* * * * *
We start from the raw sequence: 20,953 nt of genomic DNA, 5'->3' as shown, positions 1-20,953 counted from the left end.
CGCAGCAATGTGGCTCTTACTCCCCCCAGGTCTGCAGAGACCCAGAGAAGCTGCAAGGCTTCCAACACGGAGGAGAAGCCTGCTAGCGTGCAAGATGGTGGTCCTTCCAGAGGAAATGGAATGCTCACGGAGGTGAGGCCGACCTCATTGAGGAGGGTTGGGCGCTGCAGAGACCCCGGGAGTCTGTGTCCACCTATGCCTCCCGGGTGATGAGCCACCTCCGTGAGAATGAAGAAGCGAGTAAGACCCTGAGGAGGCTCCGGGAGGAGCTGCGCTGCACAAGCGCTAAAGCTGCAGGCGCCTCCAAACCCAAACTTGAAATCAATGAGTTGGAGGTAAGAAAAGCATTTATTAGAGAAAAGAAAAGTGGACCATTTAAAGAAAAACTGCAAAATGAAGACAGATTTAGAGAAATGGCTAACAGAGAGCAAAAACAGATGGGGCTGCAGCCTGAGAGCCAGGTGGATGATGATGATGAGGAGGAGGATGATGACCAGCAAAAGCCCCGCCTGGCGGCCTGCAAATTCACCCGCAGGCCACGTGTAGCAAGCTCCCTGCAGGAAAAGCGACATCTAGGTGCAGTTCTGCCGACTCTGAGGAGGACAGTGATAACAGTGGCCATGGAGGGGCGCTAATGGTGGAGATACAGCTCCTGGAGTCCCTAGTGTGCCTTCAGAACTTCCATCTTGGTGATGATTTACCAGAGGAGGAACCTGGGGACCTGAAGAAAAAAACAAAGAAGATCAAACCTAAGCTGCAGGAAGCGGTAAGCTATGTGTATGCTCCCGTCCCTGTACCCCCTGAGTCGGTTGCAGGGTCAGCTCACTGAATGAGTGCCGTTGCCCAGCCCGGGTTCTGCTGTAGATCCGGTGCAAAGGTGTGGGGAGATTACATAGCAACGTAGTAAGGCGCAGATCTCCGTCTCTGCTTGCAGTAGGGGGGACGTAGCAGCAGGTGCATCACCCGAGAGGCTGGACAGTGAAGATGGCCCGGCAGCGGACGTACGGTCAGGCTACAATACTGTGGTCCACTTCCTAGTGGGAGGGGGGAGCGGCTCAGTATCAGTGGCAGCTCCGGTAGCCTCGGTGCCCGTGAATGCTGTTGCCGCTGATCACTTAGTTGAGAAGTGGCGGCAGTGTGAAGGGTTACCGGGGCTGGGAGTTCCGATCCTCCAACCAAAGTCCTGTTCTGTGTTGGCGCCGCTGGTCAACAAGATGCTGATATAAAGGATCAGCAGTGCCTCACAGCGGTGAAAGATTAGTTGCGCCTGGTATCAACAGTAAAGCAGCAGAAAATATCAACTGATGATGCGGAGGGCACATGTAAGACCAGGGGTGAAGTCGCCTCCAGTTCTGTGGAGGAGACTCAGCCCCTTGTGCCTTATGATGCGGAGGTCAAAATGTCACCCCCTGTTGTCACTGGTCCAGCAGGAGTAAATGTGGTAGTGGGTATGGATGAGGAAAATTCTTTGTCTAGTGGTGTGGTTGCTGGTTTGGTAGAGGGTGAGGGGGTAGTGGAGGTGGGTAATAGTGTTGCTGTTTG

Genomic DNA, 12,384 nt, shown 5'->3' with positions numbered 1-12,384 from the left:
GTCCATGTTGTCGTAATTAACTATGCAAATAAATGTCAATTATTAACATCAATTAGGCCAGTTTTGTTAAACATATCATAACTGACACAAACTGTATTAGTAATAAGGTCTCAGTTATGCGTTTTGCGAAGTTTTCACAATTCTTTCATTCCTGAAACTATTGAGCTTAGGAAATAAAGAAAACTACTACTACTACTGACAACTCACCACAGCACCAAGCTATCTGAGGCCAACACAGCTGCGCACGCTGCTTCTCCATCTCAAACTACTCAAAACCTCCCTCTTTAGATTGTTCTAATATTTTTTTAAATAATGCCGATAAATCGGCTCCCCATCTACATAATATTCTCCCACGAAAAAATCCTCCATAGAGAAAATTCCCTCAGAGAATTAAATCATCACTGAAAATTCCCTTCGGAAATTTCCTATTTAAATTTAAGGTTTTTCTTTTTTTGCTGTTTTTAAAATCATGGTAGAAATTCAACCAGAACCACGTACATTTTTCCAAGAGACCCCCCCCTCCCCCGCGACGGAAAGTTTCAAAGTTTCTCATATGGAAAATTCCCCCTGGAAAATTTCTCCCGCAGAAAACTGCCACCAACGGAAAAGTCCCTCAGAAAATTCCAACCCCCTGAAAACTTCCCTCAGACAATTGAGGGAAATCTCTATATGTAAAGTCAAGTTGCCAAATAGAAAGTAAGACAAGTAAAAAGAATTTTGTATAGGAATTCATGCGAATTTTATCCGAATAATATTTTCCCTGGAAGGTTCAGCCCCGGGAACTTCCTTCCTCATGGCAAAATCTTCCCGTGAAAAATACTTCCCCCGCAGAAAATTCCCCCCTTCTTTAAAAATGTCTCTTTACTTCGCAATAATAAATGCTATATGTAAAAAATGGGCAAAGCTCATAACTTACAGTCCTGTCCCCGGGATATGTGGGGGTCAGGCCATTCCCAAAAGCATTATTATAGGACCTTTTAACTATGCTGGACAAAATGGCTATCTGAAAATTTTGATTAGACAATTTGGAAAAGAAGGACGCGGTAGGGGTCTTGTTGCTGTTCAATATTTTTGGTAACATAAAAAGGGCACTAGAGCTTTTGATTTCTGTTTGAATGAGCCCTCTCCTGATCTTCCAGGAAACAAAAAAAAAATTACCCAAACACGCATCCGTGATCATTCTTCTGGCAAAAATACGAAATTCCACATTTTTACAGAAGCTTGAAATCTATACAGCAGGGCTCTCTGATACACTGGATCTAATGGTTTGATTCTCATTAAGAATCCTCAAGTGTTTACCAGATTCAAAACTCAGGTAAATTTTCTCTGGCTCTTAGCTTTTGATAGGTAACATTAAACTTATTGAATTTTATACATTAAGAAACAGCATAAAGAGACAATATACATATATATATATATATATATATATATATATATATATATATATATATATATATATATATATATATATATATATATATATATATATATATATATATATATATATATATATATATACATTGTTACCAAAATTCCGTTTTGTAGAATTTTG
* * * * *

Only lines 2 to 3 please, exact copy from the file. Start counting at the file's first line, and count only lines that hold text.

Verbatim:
CGCAGCAATGTGGCTCTTACTCCCCCCAGGTCTGCAGAGACCCAGAGAAGCTGCAAGGCTTCCAACACGGAGGAGAAGCCTGCTAGCGTGCAAGATGGTGGTCCTTCCAGAGGAAATGGAATGCTCACGGAGGTGAGGCCGACCTCATTGAGGAGGGTTGGGCGCTGCAGAGACCCCGGGAGTCTGTGTCCACCTATGCCTCCCGGGTGATGAGCCACCTCCGTGAGAATGAAGAAGCGAGTAAGACCCTGAGGAGGCTCCGGGAGGAGCTGCGCTGCACAAGCGCTAAAGCTGCAGGCGCCTCCAAACCCAAACTTGAAATCAATGAGTTGGAGGTAAGAAAAGCATTTATTAGAGAAAAGAAAAGTGGACCATTTAAAGAAAAACTGCAAAATGAAGACAGATTTAGAGAAATGGCTAACAGAGAGCAAAAACAGATGGGGCTGCAGCCTGAGAGCCAGGTGGATGATGATGATGAGGAGGAGGATGATGACCAGCAAAAGCCCCGCCTGGCGGCCTGCAAATTCACCCGCAGGCCACGTGTAGCAAGCTCCCTGCAGGAAAAGCGACATCTAGGTGCAGTTCTGCCGACTCTGAGGAGGACAGTGATAACAGTGGCCATGGAGGGGCGCTAATGGTGGAGATACAGCTCCTGGAGTCCCTAGTGTGCCTTCAGAACTTCCATCTTGGTGATGATTTACCAGAGGAGGAACCTGGGGACCTGAAGAAAAAAACAAAGAAGATCAAACCTAAGCTGCAGGAAGCGGTAAGCTATGTGTATGCTCCCGTCCCTGTACCCCCTGAGTCGGTTGCAGGGTCAGCTCACTGAATGAGTGCCGTTGCCCAGCCCGGGTTCTGCTGTAGATCCGGTGCAAAGGTGTGGGGAGATTACATAGCAACGTAGTAAGGCGCAGATCTCCGTCTCTGCTTGCAGTAGGGGGGACGTAGCAGCAGGTGCATCACCCGAGAGGCTGGACAGTGAAGATGGCCCGGCAGCGGACGTACGGTCAGGCTACAATACTGTGGTCCACTTCCTAGTGGGAGGGGGGAGCGGCTCAGTATCAGTGGCAGCTCCGGTAGCCTCGGTGCCCGTGAATGCTGTTGCCGCTGATCACTTAGTTGAGAAGTGGCGGCAGTGTGAAGGGTTACCGGGGCTGGGAGTTCCGATCCTCCAACCAAAGTCCTGTTCTGTGTTGGCGCCGCTGGTCAACAAGATGCTGATATAAAGGATCAGCAGTGCCTCACAGCGGTGAAAGATTAGTTGCGCCTGGTATCAACAGTAAAGCAGCAGAAAATATCAACTGATGATGCGGAGGGCACATGTAAGACCAGGGGTGAAGTCGCCTCCAGTTCTGTGGAGGAGACTCAGCCCCTTGTGCCTTATGATGCGGAGGTCAAAATGTCACCCCCTGTTGTCACTGGTCCAGCAGGAGTAAATGTGGTAGTGGGTATGGATGAGGAAAATTCTTTGTCTAGTGGTGTGGTTGCTGGTTTGGTAGAGGGTGAGGGGGTAGTGGAGGTGGGTAATAGTGTTGCTGTTTG

Genomic DNA, 12,384 nt, shown 5'->3' with positions numbered 1-12,384 from the left: